The Ghana Integrity Initiative (GII) has called for an independent inquiry into the allegations contained in a report authored by the former Minister of Environment, Science, Technology, and Innovation, Prof Kwabena Frimpong Boateng. The GII is also urging President Nana Addo Dankwa Akufo-Addo and anti-corruption state institutions to take swift action on the report.
In a statement released on April 27, 2023, the GII emphasized that the report is not a vague collection of incidents but clearly identifies institutions and individuals whose actions or inactions the report perceives as complicit in the illegality and harm being perpetuated in the search for gold.
The report mentions a Cabinet directive to the Ministry of Lands and Natural Resources that was disregarded, as well as the Forestry Commission’s role in mining activities in forest reserves. It also cites politically exposed persons, including Gabby Otchere Darko, Kojo Oppong Nkrumah, Osafo Maafo, Joseph Albert Quam, and a few others for allegedly abusing their positions or engaging in influence peddling.
The GII believes that Prof Frimpong-Boateng’s report offers the President an opportunity to redeem the trust of the people of Ghana, and that state institutions such as the Office of the Special Prosecutor (OSP) and the Commission on Human Rights and Administrative Justice (CHRAJ) should proactively initiate investigations into the allegations contained in the report and make recommendations on the next steps.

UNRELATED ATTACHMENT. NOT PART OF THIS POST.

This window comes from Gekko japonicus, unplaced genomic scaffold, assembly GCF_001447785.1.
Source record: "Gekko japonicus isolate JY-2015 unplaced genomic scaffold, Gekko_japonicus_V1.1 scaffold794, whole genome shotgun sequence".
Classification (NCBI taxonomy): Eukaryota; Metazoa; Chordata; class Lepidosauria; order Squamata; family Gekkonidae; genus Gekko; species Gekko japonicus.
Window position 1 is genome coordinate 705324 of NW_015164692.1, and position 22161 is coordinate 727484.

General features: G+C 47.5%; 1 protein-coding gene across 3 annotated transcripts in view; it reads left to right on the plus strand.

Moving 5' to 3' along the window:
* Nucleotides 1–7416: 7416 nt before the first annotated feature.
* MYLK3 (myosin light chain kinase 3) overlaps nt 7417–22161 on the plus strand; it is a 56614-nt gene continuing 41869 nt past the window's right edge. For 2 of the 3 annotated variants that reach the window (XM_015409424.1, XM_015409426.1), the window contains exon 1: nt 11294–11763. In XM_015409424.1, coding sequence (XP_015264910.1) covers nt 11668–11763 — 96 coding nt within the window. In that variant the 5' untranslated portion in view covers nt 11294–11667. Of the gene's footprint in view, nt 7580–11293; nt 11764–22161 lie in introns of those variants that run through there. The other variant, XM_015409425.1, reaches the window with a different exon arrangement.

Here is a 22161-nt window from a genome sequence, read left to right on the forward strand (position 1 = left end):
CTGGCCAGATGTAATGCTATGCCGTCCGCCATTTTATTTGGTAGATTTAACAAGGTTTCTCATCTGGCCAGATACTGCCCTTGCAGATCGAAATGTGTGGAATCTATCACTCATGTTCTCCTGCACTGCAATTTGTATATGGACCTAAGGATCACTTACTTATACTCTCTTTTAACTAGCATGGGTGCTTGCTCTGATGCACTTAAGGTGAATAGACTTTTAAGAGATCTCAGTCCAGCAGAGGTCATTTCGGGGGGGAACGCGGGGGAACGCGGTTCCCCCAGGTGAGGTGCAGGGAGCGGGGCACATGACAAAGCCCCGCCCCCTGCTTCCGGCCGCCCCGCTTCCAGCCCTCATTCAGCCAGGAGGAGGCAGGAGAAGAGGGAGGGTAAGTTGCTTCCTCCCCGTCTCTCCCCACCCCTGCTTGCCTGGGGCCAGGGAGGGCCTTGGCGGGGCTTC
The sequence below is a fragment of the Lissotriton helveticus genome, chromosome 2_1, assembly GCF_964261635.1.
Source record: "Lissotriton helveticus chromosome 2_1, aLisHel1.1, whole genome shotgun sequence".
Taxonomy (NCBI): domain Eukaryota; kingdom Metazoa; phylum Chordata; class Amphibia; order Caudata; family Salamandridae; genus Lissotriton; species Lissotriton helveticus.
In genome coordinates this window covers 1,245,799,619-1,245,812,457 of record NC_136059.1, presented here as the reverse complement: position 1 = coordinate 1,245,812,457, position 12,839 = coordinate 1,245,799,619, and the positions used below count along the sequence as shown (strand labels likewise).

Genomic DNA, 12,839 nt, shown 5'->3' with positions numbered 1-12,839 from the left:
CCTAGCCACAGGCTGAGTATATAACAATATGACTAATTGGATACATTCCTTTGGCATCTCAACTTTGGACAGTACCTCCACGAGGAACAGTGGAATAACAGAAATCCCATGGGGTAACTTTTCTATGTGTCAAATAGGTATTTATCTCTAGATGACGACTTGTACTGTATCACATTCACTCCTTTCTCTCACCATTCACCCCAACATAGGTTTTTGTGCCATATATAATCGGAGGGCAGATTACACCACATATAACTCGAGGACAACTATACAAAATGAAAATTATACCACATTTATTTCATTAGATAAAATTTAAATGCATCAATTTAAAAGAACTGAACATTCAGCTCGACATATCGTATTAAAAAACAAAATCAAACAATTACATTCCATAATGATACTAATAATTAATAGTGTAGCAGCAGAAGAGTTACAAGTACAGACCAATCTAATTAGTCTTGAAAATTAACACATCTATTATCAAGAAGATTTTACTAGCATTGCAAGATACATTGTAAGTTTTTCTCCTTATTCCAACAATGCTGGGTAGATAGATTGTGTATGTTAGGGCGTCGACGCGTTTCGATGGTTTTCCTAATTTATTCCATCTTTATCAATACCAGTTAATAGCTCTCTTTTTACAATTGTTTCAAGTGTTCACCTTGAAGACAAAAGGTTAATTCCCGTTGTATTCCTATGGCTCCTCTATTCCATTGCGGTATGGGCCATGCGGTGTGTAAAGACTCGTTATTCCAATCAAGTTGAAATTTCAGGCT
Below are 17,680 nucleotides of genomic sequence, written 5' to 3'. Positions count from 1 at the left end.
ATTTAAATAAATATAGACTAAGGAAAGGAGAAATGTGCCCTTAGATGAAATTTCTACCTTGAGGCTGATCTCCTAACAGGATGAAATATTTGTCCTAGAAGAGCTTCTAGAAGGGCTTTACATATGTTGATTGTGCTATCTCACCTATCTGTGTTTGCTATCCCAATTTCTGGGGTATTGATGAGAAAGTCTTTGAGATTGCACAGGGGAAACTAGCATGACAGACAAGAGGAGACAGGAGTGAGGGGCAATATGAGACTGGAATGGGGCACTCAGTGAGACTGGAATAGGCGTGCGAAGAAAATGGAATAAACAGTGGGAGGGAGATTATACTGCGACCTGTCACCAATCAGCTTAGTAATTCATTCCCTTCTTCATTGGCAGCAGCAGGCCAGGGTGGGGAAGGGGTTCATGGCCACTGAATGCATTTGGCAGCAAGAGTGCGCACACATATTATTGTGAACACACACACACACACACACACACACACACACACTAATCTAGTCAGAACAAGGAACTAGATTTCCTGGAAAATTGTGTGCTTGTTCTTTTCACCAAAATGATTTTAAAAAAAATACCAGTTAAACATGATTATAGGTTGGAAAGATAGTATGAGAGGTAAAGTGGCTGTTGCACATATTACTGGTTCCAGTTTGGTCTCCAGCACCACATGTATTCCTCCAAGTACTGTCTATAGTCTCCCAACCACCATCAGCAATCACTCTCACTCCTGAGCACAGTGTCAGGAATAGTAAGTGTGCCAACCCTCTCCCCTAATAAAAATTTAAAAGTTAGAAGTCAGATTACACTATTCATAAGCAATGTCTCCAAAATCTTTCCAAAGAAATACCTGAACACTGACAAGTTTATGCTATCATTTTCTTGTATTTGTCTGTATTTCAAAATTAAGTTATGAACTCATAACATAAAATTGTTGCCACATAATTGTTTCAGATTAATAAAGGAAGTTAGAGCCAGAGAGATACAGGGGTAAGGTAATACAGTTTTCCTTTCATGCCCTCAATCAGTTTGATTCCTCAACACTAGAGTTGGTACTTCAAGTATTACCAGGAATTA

The GII further called on anti-corruption state institutions to collaborate on this matter, just to assuage the fears of Ghanaians that the outcome of investigations concerning members of their government may be influenced by the power of appointment and disappointment. Alternatively, the President could set up an independent, bi-partisan Commission of Enquiry to undertake transparent investigations into the issues raised in the report.
For the most part, the GII applauds the President’s directive to the CID of the Ghana Police Service on the matter, but stresses the need for swift action on the report’s recommendations. The GII also noted that 63% of Ghanaians would rather engage religious leaders in resolving their issues rather than engaging state institutions, according to the Afrobarometer (round 6).
In conclusion, the GII’s statement highlights the need for accountability and transparency in the fight against illegal mining, and urges all stakeholders to take the necessary steps to address the issues raised in the report.